Wildlife alter soil conditions

Wildlife may alter soil conditions and affect plant distributions. Areas that are cleared of surface vegetation, such as by rabbit diggings or camp sites of kangaroos, or bared by ant nests and their associated trails, may have higher subsoil temperatures. Bare soil areas and higher temperatures may influence soil seedbanks and may provide better sites for seedling germination for some species, with survival perhaps assisted by reduced competition from other plant species that can't tolerate the hotter conditions. Increased nutrients on the latrine mounds of rabbits may affect local species patterns. Apart from casual field observations however, we know very little about recruitment and competition of most species in the field.

Many soil holes are made by larvae of insects such as cicadas and swift moths, as well as by spiders, and these may allow deep, and relatively swift water penetration into the clay soils. In dry conditions cracks also develop in the soil allowing water to penetrate deeply, perhaps up to 30 cm.

Our observations are that rainfall on these clay soils tends to be readily absorbed by the dry surface, leading to relatively even penetration over the land surface, and little runoff except in extended wet periods. In contrast, rainfall on dry sandy soils on sandstone appears to be repelled by the soil surface, and tends to runoff rather than penetrate, leading to a greater concentration along watercourses, but less on upper hillsides.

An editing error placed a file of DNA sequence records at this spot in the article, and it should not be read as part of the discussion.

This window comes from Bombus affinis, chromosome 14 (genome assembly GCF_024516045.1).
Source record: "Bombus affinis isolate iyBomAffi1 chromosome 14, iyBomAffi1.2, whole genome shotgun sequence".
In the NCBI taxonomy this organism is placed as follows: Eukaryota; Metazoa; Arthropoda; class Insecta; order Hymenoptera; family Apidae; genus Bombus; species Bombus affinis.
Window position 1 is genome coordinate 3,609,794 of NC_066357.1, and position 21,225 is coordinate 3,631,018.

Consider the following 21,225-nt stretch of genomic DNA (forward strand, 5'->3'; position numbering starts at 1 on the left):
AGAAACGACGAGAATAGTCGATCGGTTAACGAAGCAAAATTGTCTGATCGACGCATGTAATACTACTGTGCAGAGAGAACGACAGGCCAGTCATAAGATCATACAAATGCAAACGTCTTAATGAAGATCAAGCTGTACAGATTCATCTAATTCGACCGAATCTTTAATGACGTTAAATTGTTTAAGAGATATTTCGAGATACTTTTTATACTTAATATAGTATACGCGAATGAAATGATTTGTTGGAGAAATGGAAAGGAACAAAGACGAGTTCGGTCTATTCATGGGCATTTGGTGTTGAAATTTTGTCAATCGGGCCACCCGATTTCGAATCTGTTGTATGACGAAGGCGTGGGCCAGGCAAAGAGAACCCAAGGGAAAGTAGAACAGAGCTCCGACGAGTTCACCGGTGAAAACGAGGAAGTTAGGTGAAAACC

Non-vascular soil surface organisms

The soil surface in the woodland may have open areas that may be colonised by mosses, lichens and algae. These organisms protect the soil from erosion and provide a microhabitat for germinating seedlings.

One common alga is Nostoc commune which forms a jelly substance on the surface during cool moist conditions, drying to a crust. It fixes nitrogen and picks up seeds and dust. As it dries out and breaks down, seeds caught may establish and grow in the higher nutrient conditions. Nostoc commune is a cosmopolitan alga found naturally in many places around the world.

Legume nodules

Legume species, plants like peas, beans, clover and wattles in the family Fabaceae, harbour nodules of nitrogen-fixing bacteria (Rhizobium spp.) in their roots. These bacteria convert free atmospheric nitrogen into compounds usable in plant metabolism and allow the plants to grow in low nitrogen soils. Leguminous species in our woodland include Desmodium varians, Desmodium brachypodum, Glycine tabacina, Lotus australis, Indigofera australis and Acacia implexa.

Past agricultural treatment

Past soil treatment also has an effect on species composition. Sites around the woodland which have been previously cleared, and possibly cultivated, have only a limited range of native species compared with woodland sites. Such sites have a high weed component possibly due to past fertiliser applications.